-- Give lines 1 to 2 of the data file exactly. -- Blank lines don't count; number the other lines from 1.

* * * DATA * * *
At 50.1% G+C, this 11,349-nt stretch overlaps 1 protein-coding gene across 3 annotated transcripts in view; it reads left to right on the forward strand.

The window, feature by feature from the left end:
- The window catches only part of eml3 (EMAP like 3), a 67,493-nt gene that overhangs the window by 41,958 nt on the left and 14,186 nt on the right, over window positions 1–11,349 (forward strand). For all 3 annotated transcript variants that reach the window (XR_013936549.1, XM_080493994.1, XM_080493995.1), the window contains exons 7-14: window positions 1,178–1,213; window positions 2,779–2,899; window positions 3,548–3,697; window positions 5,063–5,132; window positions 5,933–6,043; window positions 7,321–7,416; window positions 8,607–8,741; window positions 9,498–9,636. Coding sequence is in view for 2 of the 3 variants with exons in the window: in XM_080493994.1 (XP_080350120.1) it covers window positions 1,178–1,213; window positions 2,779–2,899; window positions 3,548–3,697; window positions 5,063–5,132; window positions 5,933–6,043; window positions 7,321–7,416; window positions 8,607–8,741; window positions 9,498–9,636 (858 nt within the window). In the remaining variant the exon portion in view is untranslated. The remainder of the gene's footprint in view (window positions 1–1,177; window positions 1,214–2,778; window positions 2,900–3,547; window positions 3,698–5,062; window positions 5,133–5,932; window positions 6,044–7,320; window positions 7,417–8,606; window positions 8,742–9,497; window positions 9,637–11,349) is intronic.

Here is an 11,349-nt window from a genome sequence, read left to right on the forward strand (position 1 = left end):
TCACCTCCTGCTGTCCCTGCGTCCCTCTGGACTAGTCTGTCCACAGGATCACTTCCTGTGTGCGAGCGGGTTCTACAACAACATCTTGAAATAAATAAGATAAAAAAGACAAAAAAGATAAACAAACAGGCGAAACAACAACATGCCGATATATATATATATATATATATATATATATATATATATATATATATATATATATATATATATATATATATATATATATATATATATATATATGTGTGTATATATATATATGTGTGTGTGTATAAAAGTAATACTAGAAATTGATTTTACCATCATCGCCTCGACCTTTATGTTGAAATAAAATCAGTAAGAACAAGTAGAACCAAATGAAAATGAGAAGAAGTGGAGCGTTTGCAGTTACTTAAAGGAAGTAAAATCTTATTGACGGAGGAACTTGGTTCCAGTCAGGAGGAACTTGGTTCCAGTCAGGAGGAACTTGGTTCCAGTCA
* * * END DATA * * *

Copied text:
At 50.1% G+C, this 11,349-nt stretch overlaps 1 protein-coding gene across 3 annotated transcripts in view; it reads left to right on the forward strand.

The window, feature by feature from the left end: